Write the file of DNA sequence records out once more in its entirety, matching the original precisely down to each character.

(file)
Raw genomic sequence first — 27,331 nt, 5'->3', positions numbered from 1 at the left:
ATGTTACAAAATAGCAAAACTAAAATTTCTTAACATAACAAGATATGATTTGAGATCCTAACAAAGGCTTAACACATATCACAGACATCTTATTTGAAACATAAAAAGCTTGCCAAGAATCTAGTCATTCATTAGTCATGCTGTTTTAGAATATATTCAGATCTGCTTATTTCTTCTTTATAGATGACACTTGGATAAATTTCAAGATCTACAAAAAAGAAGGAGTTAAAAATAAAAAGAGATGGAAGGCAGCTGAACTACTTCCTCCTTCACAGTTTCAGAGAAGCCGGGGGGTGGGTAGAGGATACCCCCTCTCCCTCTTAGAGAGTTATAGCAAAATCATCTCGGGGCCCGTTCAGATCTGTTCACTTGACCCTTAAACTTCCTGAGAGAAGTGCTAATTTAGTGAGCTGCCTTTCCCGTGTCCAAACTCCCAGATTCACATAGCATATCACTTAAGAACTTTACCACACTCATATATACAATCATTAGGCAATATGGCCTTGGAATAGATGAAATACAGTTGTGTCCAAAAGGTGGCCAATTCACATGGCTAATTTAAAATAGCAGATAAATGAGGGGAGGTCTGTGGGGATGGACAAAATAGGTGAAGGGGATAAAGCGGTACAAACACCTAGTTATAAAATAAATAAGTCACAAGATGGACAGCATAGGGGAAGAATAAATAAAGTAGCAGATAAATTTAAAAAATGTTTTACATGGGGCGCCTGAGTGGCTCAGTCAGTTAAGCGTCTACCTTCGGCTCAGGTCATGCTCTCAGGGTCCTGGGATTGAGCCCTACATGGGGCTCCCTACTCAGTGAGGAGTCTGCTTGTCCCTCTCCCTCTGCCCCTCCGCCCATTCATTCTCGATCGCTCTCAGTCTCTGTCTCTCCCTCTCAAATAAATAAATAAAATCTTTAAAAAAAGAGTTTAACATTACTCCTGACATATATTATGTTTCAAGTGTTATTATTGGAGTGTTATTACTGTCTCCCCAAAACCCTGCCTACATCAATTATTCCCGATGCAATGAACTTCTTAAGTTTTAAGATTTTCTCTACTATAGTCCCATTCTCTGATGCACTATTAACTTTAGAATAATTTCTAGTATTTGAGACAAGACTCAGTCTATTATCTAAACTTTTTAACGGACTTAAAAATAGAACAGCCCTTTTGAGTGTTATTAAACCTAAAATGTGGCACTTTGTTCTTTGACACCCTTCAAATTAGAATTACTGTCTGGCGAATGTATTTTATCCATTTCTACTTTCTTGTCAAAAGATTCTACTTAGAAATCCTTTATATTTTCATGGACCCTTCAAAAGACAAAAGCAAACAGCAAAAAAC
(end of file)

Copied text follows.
Raw genomic sequence first — 27,331 nt, 5'->3', positions numbered from 1 at the left:
ATGTTACAAAATAGCAAAACTAAAATTTCTTAACATAACAAGATATGATTTGAGATCCTAACAAAGGCTTAACACATATCACAGACATCTTATTTGAAACATAAAAAGCTTGCCAAGAATCTAGTCATTCATTAGTCATGCTGTTTTAGAATATATTCAGATCTGCTTATTTCTTCTTTATAGATGACACTTGGATAAATTTCAAGATCTACAAAAAAGAAGGAGTTAAAAATAAAAAGAGATGGAAGGCAGCTGAACTACTTCCTCCTTCACAGTTTCAGAGAAGCCGGGGGGTGGGTAGAGGATACCCCCTCTCCCTCTTAGAGAGTTATAGCAAAATCATCTCGGGGCCCGTTCAGATCTGTTCACTTGACCCTTAAACTTCCTGAGAGAAGTGCTAATTTAGTGAGCTGCCTTTCCCGTGTCCAAACTCCCAGATTCACATAGCATATCACTTAAGAACTTTACCACACTCATATATACAATCATTAGGCAATATGGCCTTGGAATAGATGAAATACAGTTGTGTCCAAAAGGTGGCCAATTCACATGGCTAATTTAAAATAGCAGATAAATGAGGGGAGGTCTGTGGGGATGGACAAAATAGGTGAAGGGGATAAAGCGGTACAAACACCTAGTTATAAAATAAATAAGTCACAAGATGGACAGCATAGGGGAAGAATAAATAAAGTAGCAGATAAATTTAAAAAATGTTTTACATGGGGCGCCTGAGTGGCTCAGTCAGTTAAGCGTCTACCTTCGGCTCAGGTCATGCTCTCAGGGTCCTGGGATTGAGCCCTACATGGGGCTCCCTACTCAGTGAGGAGTCTGCTTGTCCCTCTCCCTCTGCCCCTCCGCCCATTCATTCTCGATCGCTCTCAGTCTCTGTCTCTCCCTCTCAAATAAATAAATAAAATCTTTAAAAAAAGAGTTTAACATTACTCCTGACATATATTATGTTTCAAGTGTTATTATTGGAGTGTTATTACTGTCTCCCCAAAACCCTGCCTACATCAATTATTCCCGATGCAATGAACTTCTTAAGTTTTAAGATTTTCTCTACTATAGTCCCATTCTCTGATGCACTATTAACTTTAGAATAATTTCTAGTATTTGAGACAAGACTCAGTCTATTATCTAAACTTTTTAACGGACTTAAAAATAGAACAGCCCTTTTGAGTGTTATTAAACCTAAAATGTGGCACTTTGTTCTTTGACACCCTTCAAATTAGAATTACTGTCTGGCGAATGTATTTTATCCATTTCTACTTTCTTGTCAAAAGATTCTACTTAGAAATCCTTTATATTTTCATGGACCCTTCAAAAGACAAAAGCAAACAGCAAAAAAC